Wednesday, November 13 was National Indian Pudding Day. And last year I made Indian pudding! It's as good as NPR makes it sound.

Dry your fruits and veggies colonial-style.

These colorized old photos are stunning.

Happy weekending!

Monday, November 4, 2013

Spiced, stewed pears

Thank you for all your wonderful comments on our news! It can be scary to put big announcements out into this void of the internet, so it meant a lot to read your good wishes.

We're knee-deep in fall over here in New England. Leaves turning color, crisp and clear afternoons, days growing shorter. Sometimes I think that New England is my favorite place to be come fall. Though the leaves turn brilliant orange and red in Ohio, the days are never as consistently clear and blue, thanks to our moody Lake Erie. Plus, as a history teacher, fall and colonial history seem to go hand-in-hand for me, and there's so much history to be mined here in Rhode Island. Walking by a low stone wall puts me in mind of a colonial homestead, the stones demarcating property lines from faraway neighbors. And teaching colonial history come fall, as I'm doing this year, just feels right. (Maybe it's the Thanksgiving/Pilgrim connection, which is basically ingrained by this point.)

At any rate, I'm going to pursue some colonial studies of my own on this little blog for a while. We've looked at 18th-century Williamsburg before, thanks to the Williamsburg Art of Cookery, but now we're going to get serious. We're hauling out the real, original recipes. Even if the results are less than savory.

Luckily, one of the first recipes I tried turned out beautifully.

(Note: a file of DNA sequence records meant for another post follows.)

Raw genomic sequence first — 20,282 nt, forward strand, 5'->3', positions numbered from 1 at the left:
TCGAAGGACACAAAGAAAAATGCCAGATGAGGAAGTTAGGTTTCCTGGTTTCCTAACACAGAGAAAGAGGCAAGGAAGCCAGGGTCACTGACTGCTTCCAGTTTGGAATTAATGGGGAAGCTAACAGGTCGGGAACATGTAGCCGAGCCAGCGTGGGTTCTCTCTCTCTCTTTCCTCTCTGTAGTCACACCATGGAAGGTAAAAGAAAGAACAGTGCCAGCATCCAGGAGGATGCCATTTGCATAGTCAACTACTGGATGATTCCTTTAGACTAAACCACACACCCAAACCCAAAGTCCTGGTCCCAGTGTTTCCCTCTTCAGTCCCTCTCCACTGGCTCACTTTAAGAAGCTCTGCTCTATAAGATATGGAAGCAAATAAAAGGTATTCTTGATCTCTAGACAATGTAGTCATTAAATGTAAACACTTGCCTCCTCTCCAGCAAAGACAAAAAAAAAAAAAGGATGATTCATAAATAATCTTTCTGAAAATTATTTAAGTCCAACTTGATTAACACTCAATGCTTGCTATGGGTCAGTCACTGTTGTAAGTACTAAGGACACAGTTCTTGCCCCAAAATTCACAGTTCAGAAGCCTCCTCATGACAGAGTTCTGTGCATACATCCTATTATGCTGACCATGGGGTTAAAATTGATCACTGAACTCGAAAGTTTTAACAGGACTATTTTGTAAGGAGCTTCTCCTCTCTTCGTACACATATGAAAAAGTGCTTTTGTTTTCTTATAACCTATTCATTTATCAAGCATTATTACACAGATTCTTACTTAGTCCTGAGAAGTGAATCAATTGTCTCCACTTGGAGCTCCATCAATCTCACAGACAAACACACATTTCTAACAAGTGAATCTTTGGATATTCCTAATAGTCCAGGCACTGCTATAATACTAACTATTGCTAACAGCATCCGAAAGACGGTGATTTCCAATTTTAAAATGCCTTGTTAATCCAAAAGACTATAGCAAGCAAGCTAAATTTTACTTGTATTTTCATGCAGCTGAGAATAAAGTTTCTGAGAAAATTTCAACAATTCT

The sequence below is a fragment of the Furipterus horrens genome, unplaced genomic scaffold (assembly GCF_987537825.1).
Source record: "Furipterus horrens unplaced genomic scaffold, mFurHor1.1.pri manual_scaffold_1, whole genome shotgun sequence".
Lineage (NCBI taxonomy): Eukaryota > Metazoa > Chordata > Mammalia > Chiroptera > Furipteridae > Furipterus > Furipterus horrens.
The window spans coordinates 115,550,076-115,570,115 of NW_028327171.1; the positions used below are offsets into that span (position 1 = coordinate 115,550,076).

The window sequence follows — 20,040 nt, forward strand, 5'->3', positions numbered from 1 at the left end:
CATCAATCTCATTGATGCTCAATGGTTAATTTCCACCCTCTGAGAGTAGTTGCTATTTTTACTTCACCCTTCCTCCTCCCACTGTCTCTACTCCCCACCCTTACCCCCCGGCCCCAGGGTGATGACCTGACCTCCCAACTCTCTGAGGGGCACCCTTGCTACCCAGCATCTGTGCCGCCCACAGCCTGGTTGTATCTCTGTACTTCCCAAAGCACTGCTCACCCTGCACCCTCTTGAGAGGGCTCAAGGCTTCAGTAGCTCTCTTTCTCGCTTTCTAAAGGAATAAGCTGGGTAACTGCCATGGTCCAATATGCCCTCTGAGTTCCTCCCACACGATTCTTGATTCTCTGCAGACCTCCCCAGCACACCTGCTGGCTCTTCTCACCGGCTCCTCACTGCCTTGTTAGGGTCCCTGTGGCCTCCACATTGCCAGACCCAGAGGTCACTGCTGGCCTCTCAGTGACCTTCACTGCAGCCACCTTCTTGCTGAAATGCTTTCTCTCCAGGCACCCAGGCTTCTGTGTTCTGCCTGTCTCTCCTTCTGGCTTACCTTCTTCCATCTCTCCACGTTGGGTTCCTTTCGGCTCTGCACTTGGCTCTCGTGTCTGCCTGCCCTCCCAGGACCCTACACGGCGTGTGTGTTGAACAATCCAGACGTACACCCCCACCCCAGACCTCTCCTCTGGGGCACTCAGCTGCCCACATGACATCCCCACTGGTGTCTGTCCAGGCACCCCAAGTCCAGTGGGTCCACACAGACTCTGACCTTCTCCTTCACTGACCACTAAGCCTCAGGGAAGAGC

Pears are delicious on their own, and oh-so-fall and wintry. Since I was little, some relatives have been sending us a big box of pears and grapefruit for Christmas every year, which my dad would store in the cold cellar of our house. When he felt like topping off a meal with fresh, crisp fruit, he'd trek down to the basement and return with a perfectly-chilled pear, and he'd slice it up for all of us to sample. It's still one of my favorite holiday (and post-holiday) traditions.

But Mrs. Hannah Glasse, writer of one of colonial America's most popular cookbook The Art of Cookery Made Plain and Easy, takes those pears and raises me one. You peel and quarter the pears, then bathe them in a delicious mixture of red wine, cloves, sugar, and lemon peel. Bake until the pears are soft and blushing, and they taste like November straight out of the oven. There's nothing better.

Spiced, Stewed Pears
(adapted from The Art of Cookery Made Plain and Easy)

3 pears, peeled and quartered
1/4 cup sugar
1/2 cup red wine
1 tbsp lemon peel
4-6 cloves (varies depending on how much spice you want)

Preheat the oven to 350 F.

In a small bowl, mix the sugar and wine together until sugar dissolves.

Place the pears in a ceramic or glass baking dish and pour the wine mixture over them. Scatter the lemon peel and cloves (more if you like intense spice, less for a milder flavor) over the mixture. Bake for 40 minutes, stirring the pears once halfway through.